Few will ever mention their brain.
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By Dr Llewellyn Cox, Principal, LieuLabs

Why Your Mind Will Never Be Uploadable.

The rise of computing and the exponential rate of increase in processing speed pose an intriguing questions for scientists; what happens when computers become smarter than their human masters — the so-called “Technological Singularity”. Will machines take over? Would they turn on humans and destroy us? Will we increasingly integrate computing modules into our bodies to cure disease or enhance our natural abilities? What effect does all of this technology have on issues of equality and power among the various members of the human race?

One of the popular philosophies attached to this futurist realm is the idea of transcendence (now a major motion picture!). That is, the concept that a person’s mind could be digitally uploaded to a computer, thus “transcending” the limitations of the biological body to acquire immortality. It’s a relatively widespread idea that has been written about extensively in popular science literature, even making a cameo in an episode of “The Big Bang Theory”. It is also a major theme for followers of Transhumanist philosophy. As the world focuses more and more on the implications of our technological development, transcendence is becoming one of those concepts in popular science that are so widely-known that they become accepted as inevitable, regardless of the state of current scientific knowledge regarding their actual feasibility. Fortunately, no one reading this in the early 21st Century will achieve immortality by uploading their mind to Amazon. Read More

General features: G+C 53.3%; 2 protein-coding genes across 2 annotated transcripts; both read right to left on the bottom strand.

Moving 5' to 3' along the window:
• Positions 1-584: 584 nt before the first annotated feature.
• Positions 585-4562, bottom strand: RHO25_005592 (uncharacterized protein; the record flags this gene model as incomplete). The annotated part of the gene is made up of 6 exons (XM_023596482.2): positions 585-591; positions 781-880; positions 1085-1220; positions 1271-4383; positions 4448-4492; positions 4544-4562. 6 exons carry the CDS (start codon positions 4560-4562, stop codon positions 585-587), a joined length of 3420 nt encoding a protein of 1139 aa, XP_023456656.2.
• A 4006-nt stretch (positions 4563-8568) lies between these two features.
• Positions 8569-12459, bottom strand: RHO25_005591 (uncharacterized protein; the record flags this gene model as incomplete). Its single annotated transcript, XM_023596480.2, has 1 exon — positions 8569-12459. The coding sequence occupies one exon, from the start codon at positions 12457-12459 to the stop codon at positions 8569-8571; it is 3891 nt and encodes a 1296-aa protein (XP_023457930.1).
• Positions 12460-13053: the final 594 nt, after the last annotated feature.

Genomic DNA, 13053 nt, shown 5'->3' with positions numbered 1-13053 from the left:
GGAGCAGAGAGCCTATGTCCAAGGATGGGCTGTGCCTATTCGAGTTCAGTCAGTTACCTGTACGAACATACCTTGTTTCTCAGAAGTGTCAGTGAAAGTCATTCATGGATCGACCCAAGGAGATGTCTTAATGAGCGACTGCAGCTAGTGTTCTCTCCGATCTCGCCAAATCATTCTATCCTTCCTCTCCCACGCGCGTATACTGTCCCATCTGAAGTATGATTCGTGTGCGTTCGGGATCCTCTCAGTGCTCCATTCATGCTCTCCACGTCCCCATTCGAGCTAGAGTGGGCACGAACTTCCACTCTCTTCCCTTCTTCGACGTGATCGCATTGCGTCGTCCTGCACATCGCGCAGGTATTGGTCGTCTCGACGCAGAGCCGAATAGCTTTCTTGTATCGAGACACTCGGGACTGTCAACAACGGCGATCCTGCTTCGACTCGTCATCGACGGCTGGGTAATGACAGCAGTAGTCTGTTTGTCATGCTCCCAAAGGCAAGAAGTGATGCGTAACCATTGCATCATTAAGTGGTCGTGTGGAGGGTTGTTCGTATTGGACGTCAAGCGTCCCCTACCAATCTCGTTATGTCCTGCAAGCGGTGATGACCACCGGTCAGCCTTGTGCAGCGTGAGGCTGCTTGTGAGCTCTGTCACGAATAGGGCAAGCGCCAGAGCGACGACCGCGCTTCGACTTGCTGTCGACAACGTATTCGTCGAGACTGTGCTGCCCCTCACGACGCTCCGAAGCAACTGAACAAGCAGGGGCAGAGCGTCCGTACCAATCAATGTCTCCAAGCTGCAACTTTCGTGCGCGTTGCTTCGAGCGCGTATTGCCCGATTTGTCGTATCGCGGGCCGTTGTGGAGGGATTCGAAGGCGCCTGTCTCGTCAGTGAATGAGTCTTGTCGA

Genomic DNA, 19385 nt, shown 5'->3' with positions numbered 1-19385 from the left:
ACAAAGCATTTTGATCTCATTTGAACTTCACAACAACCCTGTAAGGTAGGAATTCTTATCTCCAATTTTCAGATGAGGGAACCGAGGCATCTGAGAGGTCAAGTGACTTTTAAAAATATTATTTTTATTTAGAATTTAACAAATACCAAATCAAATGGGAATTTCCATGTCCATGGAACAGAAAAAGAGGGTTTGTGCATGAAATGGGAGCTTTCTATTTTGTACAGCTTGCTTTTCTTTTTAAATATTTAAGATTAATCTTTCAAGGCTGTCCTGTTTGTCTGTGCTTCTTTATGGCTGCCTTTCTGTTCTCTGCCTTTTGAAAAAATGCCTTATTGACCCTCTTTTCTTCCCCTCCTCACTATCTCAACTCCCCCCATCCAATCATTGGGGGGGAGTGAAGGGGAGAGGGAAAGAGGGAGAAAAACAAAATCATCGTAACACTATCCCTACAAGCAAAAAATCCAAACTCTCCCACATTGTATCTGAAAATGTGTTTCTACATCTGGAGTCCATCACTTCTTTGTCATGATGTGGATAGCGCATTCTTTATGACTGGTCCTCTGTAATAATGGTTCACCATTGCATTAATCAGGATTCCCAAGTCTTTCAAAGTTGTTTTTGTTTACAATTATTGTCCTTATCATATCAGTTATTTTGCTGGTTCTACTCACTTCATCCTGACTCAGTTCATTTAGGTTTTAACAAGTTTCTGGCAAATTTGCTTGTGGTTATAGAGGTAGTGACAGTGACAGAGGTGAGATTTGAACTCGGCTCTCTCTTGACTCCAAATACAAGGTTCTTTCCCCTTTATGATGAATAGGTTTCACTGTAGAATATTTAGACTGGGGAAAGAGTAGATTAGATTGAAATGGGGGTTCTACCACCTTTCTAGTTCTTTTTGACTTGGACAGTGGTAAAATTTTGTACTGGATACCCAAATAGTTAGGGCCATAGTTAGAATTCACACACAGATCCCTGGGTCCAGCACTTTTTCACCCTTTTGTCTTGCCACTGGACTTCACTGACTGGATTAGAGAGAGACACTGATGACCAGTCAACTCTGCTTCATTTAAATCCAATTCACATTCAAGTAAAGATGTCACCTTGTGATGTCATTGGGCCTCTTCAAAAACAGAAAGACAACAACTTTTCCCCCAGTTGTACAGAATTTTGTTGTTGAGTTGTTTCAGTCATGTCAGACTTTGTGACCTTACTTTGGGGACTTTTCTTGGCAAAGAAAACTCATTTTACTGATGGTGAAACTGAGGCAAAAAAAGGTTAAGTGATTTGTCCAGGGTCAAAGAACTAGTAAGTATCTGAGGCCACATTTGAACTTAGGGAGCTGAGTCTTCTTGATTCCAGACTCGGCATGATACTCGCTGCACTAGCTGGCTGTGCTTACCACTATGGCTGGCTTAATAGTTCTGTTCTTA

Rhonda Shrader, published originally on Essinova Blog, March 19th, 2013

Swissnex San Francisco recently hosted a discussion between top scientists from the University of Geneva and Stanford on how neuroscience is changing the understanding of the mind and cognition, and the impact in other fields. The debate is part of an ongoing World Economic Forum series exploring the link between neuroscience, economics and policy.

Like every other science, neuroscience has its fashions. Two enormous theoretical projects have just been introduced–the EU’s Human Brain Project aiming to “simulate a complete human brain in a supercomputer” and the NIH’s $3B Brain Activity Map.On the non-theoretical, side, there is increasing interest in applied sciences such as behavioral economics and adaptive technologies.

Which approach will ultimately prove effective in the global quest to understand the brain? Three themes emerged from this lively debate. Read More

Rhonda Shrader, published originally on Essinova Blog, December 6th, 2011

With more than ten billion neurons, each connected thousands of times, the brain has been described as the ultimate social networking tool.

Two of the world’s top neuroscientists took center stage at the Bay Area Science Festival to discuss this complex topic, co-sponsored by Swissnex SF.

David Eagleman is a neuroscientist and director of the Laboratory for Perception and Action at Baylor College of Medicine. He’s also a popular author whose most recent book is Incognito: The Secret Lives of the Brain.

Henry Markram is director of the Blue Brain Project at École Polytechnique Fédérale de Lausanne (EPFL) as well as a coordinator of the Human Brain Project. Read More

where neural understanding interacts with the rest of life

The Center for Compassion and Altruism Research and Education

where neural understanding interacts with the rest of life

Musings on Memory and Aging

where neural understanding interacts with the rest of life

where neural understanding interacts with the rest of life

Stanford Center on Longevity

where neural understanding interacts with the rest of life

where neural understanding interacts with the rest of life

The Beautiful Brain

a website about neuroscience and art that peaked in 2009 but is still going